Making a Difference for At-Risk Teens
By Nick Lico / Photography by Isabella Monacelli
Suicides are on the rise among young Americans. In fact, it was the second leading cause of death among Americans aged 15-24 in 2017 with over 6,200 suicides. There are numerous organizations devoted to suicide prevention, both nationally and locally, including KnowResolve. Founded in 2007 by David Liegghio after losing his father to suicide, KnowResolve is a nonprofit organization dedicated to promoting mental health and preventing youth suicides through outreach, advocacy and education.
“Our goal is to break down the silence, shame and stigma surrounding mental health disorders and provide adults and young people with the tools needed to prevent suicide,” said David Beran, KnowResolve president of the board.
Through its suicide prevention programs KnowResolve connects students with information, resources and skills that promote resilience, self-empowerment and help-seeking behavior.
“Prior to the pandemic, we would go into schools and speak to hundreds of kids about what to do when they or others are in crisis situations. For those who lost someone to suicide, this is a way to overcome the loneliness and the loss,” Beran added.
Covid-19 has significantly altered everyone’s life. It has also placed additional pressure on young adults. Organizations such as KnowResolve have had to adapt.
“We started a teen center in September 2019 and that was a dream come true for us because it gave teens a place to go where they can be themselves and learn traits, talents and skills that will enable them to thrive,” Beran said. “We were open for six months before it was shut down due to Covid. Unfortunately, for teens, this eliminated yet another connection to other kids that they normally would have in a non-Covid year.”
The teen center is called The SHED and it’s an after-school activity center in Shelby Township. “The SHED is a true, youth-driven space where teens have a working partnership with adults in what happens here, and how it looks. It’s a safe space for students 13-18 to create, connect and confide with each other and with trusted, caring adults,” he explained.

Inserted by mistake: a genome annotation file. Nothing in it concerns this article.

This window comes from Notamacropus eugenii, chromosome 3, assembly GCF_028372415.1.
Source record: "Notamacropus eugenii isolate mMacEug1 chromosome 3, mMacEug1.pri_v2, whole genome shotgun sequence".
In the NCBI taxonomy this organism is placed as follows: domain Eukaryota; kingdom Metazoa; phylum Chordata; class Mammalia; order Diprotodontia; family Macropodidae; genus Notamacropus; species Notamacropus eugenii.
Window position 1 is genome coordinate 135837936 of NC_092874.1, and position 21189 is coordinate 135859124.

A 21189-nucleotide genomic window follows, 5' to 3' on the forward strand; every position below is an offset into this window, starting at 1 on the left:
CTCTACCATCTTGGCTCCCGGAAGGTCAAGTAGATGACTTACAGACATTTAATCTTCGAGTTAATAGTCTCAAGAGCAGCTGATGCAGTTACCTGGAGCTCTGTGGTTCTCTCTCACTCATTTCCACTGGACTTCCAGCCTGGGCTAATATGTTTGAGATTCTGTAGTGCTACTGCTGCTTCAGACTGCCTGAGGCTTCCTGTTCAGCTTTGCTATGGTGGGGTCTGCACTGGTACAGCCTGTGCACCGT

While The SHED is closed due to Covid, KnowResolve has adapted some of its other programs to continue providing assistance to these young adults, including by turning the Rant Room into a virtual experience.
“The Rant is a weekly support group for teens where they can connect with other teens, vent about anything and everything, and cultivate healthy coping skills. It’s facilitated by a mental health professional,” Beran said.
Also virtual for now is the Detour Project. Beran describes it as, “A more abstract approach to our mission of promoting mental health. There will be many facets to this program in the future but we are beginning with a twice monthly virtual workshop for teens for now.”
He stated that the workshops are built around simple, creative exercises that anyone can do, and no experience is necessary.
“KnowResolve is open to any kid. Many tell us they’re more comfortable at our center than they are at home. Our motto is no questions, no judgements,” he explained.
The effectiveness of KnowResolve is reflected in the startling statistic Beran shared: “Since 2007, we have reached more than 140,000 teens.”
For more information, including volunteering or donating, visit knowresolve.org